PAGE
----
Visitors at Banning's Museum of Pinball's first expo in 2015.

For nearly eight years Banning got to boast that it had the “World’s Largest Museum of Pinball” housed at the former Deutsch Co. campus on South Hathaway Street.

Now that moniker is moving to Palm Springs to the former Desert Sun building, across the street from the Palm Springs Air Museum.

At the Palm Springs Planning Commission’s April 14 virtual meeting, the commissioners unanimously approved its welcome to Jonathan Weeks, the son of the museum’s owner.

A couple of people addressed the museum’s interest in Palm Springs during the commission’s public comment period.

Greg Roberts, representing a homeowners association, urged the pending museum to avoid noise during its events, recommending that the planning commission prohibit the amplification of music during any events held outdoors, and requested that the commission would take into consideration the increased traffic that will be added.

Another resident who claimed to be a regular visitor to the museum in Banning expressed excitement to hear that it was relocating to “his own backyard.”

The Museum of Pinball’s events in Banning usually have hosted music entertainment or DJs.

Once it opens, the museum would have regular business hours between 11 a.m.-8 p.m., and would host special events.

The museum’s location in Banning does not offer regular hours.

In Palm Springs, the Museum of Pinball anticipates working with nearly 60 volunteers in a 77,000 square-foot interior, compared to its current capacity of 44,000 square feet.

It was not clear as to when the museum would move its 1,900 or so pinball and arcade games to Palm Springs.

Commissioners were not concerned that the displaying of pinball machines would likely adversely impact other businesses or residences within the general vicinity, and did not feel that noise would be a significant issue.

Commissioner Paul Lewin questioned the staff report claiming that “The proposed use is most closely similar to a governmental facility or a business, professional, or research office use” that the district the building sits in is zoned for, considering that the museum is listed as a nonprofit.

The staff report noted that museums were not technically zoned for the industrial property, but were not restricted there, either.

Assistant Director of Planning David Newell explained that it would be more than a strip mall-style arcade, in that it would be a venue that would promote the history of pinball, with “a vast array of different pinball machines.”


Visitors at the Pinball Museum test their mettle.

Commisioner Maria Song wanted to know if the museum needed special permits to host events after the posted hours.

“Not necessarily,” Newell told her. “Just like any other office use, it would just have to comply with the city’s ordinances and regulations” in regards to noise and any other impacts. “If they were trying to have an event outdoors or in the parking lot,” those would require separate land use permits that the planning commission would have to review and approve.

Commission Chairwoman Kathy Weremiuk wanted to make sure the commission addressed a need for adequate parking and revised landscape use. “I am excited about the museum,” but wanted to know — considering Gene Autry Trail is a CalTrans-maintained road — how pedestrian safety can be addressed.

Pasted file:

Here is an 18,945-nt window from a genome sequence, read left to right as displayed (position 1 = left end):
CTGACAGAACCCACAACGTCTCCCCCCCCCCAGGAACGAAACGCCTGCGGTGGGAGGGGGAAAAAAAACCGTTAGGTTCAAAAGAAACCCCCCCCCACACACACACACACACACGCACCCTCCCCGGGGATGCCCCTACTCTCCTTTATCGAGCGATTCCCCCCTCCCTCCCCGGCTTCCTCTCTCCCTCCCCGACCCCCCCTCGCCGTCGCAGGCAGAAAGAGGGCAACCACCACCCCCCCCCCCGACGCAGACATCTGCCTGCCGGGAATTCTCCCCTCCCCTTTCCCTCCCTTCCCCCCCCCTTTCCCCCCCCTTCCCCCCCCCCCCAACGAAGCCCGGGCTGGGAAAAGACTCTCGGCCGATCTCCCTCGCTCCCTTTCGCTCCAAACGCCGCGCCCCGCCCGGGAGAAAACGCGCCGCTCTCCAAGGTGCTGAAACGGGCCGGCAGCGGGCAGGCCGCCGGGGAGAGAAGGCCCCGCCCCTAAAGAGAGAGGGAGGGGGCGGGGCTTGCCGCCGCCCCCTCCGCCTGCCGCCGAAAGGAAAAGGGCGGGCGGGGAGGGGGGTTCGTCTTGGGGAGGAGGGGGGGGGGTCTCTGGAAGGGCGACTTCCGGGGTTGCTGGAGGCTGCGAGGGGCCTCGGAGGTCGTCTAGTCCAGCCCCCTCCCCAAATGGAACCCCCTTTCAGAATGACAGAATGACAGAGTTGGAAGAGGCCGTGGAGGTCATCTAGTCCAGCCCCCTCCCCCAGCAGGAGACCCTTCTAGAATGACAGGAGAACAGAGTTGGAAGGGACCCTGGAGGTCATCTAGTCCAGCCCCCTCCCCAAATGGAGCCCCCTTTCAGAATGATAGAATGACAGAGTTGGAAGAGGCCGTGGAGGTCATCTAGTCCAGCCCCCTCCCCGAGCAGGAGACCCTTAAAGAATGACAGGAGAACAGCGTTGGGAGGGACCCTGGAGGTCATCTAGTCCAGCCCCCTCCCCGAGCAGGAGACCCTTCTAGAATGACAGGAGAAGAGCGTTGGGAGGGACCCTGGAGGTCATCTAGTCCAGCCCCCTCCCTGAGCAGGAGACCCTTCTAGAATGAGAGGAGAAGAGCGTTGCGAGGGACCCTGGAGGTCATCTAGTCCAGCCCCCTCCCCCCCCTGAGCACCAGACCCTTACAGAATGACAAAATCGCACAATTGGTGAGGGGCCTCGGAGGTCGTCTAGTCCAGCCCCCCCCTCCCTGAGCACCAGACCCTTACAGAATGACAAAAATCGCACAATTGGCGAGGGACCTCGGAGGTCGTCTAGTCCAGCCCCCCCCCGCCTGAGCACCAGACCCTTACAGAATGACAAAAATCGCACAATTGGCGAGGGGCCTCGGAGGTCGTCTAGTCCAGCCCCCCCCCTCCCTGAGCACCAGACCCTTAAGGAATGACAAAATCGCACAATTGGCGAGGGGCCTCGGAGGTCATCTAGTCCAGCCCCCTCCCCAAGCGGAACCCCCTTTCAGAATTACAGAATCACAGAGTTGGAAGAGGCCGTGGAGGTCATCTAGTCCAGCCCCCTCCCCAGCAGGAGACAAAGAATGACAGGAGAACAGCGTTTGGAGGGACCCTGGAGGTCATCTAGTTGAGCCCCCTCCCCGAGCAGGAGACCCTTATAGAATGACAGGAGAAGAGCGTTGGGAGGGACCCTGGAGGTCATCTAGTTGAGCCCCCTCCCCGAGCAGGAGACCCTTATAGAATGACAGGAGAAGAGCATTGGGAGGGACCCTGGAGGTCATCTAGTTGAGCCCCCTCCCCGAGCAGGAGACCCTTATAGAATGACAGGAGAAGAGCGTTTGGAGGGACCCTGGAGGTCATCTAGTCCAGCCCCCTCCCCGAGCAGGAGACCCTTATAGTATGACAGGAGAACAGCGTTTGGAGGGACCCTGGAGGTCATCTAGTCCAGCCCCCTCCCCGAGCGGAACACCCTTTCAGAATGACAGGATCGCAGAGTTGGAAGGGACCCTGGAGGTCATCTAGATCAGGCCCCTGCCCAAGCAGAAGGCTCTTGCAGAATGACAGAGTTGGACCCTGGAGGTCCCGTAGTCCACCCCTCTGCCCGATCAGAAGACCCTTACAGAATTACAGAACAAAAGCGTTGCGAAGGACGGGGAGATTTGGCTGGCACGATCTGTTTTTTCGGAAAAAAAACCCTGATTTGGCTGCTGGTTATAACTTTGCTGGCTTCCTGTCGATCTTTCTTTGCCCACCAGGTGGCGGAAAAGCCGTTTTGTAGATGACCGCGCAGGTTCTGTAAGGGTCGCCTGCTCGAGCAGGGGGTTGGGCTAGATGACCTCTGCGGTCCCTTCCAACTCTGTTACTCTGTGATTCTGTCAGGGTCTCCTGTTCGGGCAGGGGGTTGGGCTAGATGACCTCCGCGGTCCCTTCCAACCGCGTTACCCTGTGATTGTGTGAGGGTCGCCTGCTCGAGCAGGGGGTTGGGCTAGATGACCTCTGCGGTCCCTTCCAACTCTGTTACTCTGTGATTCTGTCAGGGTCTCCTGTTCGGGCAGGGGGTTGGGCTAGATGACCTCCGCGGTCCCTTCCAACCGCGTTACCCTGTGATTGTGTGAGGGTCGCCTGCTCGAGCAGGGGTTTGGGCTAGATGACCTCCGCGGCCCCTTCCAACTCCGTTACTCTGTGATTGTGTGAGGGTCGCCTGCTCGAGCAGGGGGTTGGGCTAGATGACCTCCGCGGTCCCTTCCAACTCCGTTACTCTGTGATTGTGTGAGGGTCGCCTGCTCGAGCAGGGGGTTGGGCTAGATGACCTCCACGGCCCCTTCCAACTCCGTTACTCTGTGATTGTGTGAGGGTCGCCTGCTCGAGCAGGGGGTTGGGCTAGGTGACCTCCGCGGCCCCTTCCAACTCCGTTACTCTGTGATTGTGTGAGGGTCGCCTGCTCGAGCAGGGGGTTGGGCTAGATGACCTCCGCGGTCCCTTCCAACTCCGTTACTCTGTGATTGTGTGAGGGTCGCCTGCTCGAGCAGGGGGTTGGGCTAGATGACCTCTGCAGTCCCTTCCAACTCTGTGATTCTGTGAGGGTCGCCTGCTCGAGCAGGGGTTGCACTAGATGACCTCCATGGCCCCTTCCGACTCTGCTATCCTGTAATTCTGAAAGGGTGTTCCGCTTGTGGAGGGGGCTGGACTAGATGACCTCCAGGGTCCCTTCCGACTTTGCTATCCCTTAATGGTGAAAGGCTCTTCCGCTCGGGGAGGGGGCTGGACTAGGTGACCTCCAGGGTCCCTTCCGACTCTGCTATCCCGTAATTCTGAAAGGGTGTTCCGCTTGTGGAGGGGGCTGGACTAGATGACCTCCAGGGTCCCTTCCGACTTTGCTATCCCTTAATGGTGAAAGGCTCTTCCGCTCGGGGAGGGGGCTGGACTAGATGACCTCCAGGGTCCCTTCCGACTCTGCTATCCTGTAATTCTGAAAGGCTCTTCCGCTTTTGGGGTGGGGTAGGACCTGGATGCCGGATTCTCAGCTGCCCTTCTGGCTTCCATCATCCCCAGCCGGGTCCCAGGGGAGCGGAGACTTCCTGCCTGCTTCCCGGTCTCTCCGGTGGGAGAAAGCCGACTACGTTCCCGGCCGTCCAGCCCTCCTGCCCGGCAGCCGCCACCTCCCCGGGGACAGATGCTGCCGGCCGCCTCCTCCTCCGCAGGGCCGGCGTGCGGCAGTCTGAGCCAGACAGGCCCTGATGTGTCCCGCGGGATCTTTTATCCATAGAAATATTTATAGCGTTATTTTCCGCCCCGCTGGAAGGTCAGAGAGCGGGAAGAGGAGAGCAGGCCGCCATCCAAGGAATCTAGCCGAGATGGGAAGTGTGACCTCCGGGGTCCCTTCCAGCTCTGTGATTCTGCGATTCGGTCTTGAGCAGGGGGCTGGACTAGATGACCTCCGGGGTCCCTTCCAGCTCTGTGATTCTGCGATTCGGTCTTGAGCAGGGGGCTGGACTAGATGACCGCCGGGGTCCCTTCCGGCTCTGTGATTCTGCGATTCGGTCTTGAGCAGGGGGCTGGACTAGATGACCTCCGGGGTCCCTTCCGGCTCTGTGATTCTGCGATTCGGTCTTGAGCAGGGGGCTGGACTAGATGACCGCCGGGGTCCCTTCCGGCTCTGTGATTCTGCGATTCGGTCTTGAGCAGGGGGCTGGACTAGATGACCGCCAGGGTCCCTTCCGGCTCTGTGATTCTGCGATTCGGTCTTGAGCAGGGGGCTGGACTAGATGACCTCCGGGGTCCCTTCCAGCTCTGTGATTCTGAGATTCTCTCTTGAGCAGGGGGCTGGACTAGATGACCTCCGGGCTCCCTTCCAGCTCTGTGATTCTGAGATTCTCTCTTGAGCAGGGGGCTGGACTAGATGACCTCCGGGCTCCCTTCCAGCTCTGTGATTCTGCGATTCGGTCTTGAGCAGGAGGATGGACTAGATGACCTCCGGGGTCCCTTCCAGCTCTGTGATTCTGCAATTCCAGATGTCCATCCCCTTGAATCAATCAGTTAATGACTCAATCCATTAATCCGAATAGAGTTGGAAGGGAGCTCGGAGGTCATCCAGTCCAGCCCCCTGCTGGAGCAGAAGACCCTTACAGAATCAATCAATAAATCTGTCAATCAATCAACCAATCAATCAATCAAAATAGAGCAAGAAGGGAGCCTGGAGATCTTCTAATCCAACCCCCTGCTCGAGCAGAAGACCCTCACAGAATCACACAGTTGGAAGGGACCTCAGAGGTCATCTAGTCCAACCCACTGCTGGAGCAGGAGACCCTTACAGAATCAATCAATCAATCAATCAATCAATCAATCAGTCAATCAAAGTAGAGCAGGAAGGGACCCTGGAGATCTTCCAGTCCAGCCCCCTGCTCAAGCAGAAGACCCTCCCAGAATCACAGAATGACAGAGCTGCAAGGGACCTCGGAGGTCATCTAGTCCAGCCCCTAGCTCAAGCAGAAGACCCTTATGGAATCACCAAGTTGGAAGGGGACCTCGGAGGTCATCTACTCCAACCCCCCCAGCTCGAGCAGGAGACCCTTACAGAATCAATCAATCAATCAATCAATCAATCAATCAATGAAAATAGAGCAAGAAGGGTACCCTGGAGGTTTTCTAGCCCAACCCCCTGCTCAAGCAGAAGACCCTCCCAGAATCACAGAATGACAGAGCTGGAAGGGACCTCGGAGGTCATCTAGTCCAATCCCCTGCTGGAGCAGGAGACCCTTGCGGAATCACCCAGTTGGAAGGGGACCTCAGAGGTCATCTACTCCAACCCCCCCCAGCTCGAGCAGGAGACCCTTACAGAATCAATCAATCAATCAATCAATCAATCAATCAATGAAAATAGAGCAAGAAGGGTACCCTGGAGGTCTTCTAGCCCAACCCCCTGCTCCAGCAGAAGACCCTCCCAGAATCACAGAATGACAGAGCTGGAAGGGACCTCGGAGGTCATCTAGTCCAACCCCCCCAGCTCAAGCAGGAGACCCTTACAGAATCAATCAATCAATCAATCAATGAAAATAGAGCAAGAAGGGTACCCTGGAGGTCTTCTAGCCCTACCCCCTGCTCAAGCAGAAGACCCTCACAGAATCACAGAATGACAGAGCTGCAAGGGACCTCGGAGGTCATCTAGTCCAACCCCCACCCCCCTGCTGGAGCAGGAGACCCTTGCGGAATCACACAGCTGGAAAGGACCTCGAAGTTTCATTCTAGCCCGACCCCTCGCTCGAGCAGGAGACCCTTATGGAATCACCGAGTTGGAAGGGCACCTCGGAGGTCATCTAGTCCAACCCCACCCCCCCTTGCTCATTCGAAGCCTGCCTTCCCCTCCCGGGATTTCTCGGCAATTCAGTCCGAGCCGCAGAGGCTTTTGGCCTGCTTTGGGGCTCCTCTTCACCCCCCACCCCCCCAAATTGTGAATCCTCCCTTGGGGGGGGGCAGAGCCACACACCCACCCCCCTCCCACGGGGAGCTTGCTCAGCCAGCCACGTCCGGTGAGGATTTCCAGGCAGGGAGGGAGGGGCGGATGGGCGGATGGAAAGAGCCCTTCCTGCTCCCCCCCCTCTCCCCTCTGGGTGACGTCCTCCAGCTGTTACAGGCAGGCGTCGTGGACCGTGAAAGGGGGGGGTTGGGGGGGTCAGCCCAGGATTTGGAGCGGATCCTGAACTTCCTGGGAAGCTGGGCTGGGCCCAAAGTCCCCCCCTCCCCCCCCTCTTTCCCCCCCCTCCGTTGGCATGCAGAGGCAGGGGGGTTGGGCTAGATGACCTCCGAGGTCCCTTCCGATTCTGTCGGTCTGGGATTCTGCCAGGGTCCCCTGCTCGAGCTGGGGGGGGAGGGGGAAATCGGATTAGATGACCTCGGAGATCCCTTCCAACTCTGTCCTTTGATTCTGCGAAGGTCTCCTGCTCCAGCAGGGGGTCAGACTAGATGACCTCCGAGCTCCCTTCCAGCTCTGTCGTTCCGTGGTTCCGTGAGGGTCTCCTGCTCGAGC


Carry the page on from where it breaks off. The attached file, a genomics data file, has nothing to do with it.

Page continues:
She was informed that crosswalks and potential traffic lights would have to be addressed through that entity, though the city would work with CalTrans on those matters.

Jonathan Weeks, a museum representative who is a Palm Springs resident, explained to the commission that, similar to how the museum currently operates, no loose change will be carried around: visitors pay an admission fee to either come and check out the museum, or enjoy games set to “free play” for as long as they wish, depending on the type of admission or event.

Admission prices will be between $45-65, and the nonprofit museum could potentially sell annual passes.

“We’re excited about the Desert Sun location of potentially being our new home,” Weeks told the commission. “We’re at a site in Banning that we own that is about 18 acres and 130,000 square feet of building space; however, we’re in an off the beat path off the 10 freeway. It’s not a tourist city. It’s not Palm Springs. We know that this is where I feel the museum belongs; I think it will be a great asset to the city, and we’re excited to get rolling.”

He addressed a couple of concerns raised to the commission.

“Sound and privacy and peace and quiet are very important to me living here,” Weeks said. “Everything will be contained inside the building. We don’t foresee any use for outside event space. The building is large enough for us to have everything inside the building.”

The commission approved allowing the museum to apply for a land use permit, and acknowledged that the Museum of Pinball’s occupation of the former newspaper office as being consistent with the zoning allowed in that spot.

Commissioner JR Roberts told Weeks “I’m thrilled that you are bringing this to Palm Springs. This will add to our magic and give people yet another reason to come and spend more time. On a personal note, your museum has been on my bucket list for a few years. I don’t know why I haven’t made it to Banning, but thank you for saving me the drive. I’ve been really excited for you.”

John Weeks, Jonathan’s father, will retain ownership of the property in Banning, which is in an area that the city has rezoned for cannabis cultivation, manufacturing and testing.

Weeks could not be reached for comment for this story.

Staff Writer David James Heiss may be reached at , and messages may be left at (951) 849-4586 x114 .

Staff Writer David James Heiss may be reached at , or by calling (951) 849-4586 x114.


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